For years, the transportation industry has been slowly evolving to promote shared mobility. Uber and Lyft are two of the most popular names, although bike sharing and public transportation are among commuter options as well. That might all be changing once again due to the coronavirus.
Capgemini Research Institute performed their Consumer Behavior Survey in early April. One question asked was, “I will use public transport less often and take my own car more often.” Not surprisingly, 51 percent of American respondents agreed with the statement, even higher than the global average of 46 percent.
Consumer confidence in public transportation has eroded, and quickly. Ridership on public transportation options such as buses and subways in the United States plummeted 73 percent compared in April 2020 compared to the previous year. Clearly, consumers fear the communal environment of these shared vehicles.
The sentiment is shared with ride hailing services too. The same survey asked respondents to agree or disagree with the following statement: “I will prefer to use fewer ride hailing services (in the future) owing to health and safety concerns.” Globally, 43 percent stated it was true for them while in the U.S., it was up to 49 percent.
Personal Cars are Seen as Safer
Overwhelmingly the view is that public transportation is a breeding ground for disease – more specifically, the spread of COVID-19. Whether that’s verifiably true or not, the perception is there. A complimentary perception in 3 out of 4 respondents is that control of hygiene for their own vehicle is one driver for purchasing a car and opting out of shared mobility.
The only more prevalent influencing factor for buying a car is their need to fulfill travel requirements.
Evidence speaks to the survey results. While public transit ridership remains down 71 percent, driving is only down 6 percent – almost to normal levels.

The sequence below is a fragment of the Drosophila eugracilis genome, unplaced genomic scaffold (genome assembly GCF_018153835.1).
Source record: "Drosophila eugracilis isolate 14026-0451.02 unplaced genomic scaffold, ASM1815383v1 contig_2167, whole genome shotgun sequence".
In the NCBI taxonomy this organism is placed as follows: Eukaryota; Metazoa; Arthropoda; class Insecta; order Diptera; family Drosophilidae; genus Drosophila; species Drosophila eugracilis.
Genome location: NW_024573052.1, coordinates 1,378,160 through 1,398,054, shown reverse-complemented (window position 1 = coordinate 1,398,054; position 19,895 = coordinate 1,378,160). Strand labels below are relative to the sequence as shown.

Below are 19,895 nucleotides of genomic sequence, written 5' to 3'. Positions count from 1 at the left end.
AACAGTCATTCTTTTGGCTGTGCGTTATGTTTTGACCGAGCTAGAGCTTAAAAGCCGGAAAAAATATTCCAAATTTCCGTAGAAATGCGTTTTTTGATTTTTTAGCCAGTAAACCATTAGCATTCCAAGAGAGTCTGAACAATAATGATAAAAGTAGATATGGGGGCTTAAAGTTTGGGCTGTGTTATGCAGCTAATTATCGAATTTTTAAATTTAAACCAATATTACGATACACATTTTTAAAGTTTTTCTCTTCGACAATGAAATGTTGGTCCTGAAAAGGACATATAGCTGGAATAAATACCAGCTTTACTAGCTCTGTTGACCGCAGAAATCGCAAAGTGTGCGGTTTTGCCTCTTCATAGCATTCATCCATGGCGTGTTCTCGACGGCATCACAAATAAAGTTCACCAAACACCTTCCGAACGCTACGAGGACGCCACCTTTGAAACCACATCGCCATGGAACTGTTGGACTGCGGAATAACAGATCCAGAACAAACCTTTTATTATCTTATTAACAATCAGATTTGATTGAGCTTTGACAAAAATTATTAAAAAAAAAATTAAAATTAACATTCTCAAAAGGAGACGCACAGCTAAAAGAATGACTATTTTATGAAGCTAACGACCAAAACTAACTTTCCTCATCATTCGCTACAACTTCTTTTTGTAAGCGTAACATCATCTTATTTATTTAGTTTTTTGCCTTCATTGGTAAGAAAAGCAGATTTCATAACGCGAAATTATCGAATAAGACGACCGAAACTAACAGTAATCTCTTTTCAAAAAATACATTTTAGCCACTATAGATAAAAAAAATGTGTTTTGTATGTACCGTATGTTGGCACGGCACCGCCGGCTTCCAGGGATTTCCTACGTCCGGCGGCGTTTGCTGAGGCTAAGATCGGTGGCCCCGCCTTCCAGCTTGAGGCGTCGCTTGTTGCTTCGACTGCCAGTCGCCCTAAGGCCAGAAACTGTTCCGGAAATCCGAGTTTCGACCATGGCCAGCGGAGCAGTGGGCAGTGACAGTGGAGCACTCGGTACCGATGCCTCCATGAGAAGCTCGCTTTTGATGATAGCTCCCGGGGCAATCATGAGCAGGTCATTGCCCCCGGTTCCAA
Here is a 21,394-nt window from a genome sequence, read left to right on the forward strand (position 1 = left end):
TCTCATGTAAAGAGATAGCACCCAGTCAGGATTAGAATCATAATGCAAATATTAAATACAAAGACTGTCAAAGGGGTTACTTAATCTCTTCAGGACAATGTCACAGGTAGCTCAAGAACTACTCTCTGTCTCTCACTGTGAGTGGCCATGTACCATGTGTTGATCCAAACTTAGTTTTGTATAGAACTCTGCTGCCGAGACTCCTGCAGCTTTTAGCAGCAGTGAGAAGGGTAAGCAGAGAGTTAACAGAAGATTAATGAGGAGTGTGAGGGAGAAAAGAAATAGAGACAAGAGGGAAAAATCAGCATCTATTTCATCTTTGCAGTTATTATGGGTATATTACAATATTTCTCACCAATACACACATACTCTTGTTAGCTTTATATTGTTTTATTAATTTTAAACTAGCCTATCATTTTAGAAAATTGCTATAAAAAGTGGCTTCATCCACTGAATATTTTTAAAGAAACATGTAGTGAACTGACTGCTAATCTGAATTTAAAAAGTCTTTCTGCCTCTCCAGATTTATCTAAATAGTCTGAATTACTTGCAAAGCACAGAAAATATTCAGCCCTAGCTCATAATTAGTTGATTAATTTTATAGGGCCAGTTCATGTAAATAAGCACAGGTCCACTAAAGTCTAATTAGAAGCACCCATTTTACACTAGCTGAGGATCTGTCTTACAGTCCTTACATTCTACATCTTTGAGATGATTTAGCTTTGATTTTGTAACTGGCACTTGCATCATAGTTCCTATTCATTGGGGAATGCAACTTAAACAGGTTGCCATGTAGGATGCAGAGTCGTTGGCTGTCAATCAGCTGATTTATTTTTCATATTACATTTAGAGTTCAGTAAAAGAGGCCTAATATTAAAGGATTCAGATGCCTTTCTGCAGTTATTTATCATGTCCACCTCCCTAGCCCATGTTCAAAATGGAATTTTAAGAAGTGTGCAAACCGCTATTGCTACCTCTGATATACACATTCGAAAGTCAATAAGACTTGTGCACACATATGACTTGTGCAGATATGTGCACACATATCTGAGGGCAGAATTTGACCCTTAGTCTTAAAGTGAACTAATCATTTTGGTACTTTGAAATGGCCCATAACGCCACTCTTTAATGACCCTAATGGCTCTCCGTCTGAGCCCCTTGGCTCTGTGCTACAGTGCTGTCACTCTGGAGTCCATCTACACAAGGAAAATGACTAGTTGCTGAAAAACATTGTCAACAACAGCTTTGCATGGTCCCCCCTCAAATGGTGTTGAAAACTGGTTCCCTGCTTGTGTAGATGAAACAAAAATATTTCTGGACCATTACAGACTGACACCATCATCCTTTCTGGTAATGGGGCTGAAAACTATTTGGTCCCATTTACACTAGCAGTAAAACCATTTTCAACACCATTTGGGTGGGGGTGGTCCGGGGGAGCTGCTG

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Avoiders Could Be Buyers
With buses and subways operating at only one-quarter their normal volume, there are two things that can be safely inferred: plenty of commuters are either working at home or out of work, and roadways are going to be busier than ever when the economy returns to normal. Those sitting at home will be headed out eventually, and three-quarters will prefer to use their own vehicle.
The trend away from personal vehicles is reversed, but an untold number of bus and subway riders either don’t currently have their own car, or their current vehicle isn’t satisfactory for the daily drive. The situations lends itself to a particular outcome in the coming months of a surge in new and used car sales.
Since most public transportation riders seek to save money, be ‘green’, and uncomplicate their commute, this could be a temporary stopgap until the coronavirus threat has passed. It would be expected that many of these potential buyers would look to low-cost, reliable vehicles that have excellent resale value and low impact on the environment. Particularly, the used car market with fuel-efficient models in spartan trim levels would be attractive as they’ve become accustomed to modest accommodations in public options.
Dealers could find success marketing lower price point models in areas where public transportation ridership is high. Compare the cost of car ownership with the cost of using shared mobility if it makes sense, showing consumers that the safer option is also affordable.
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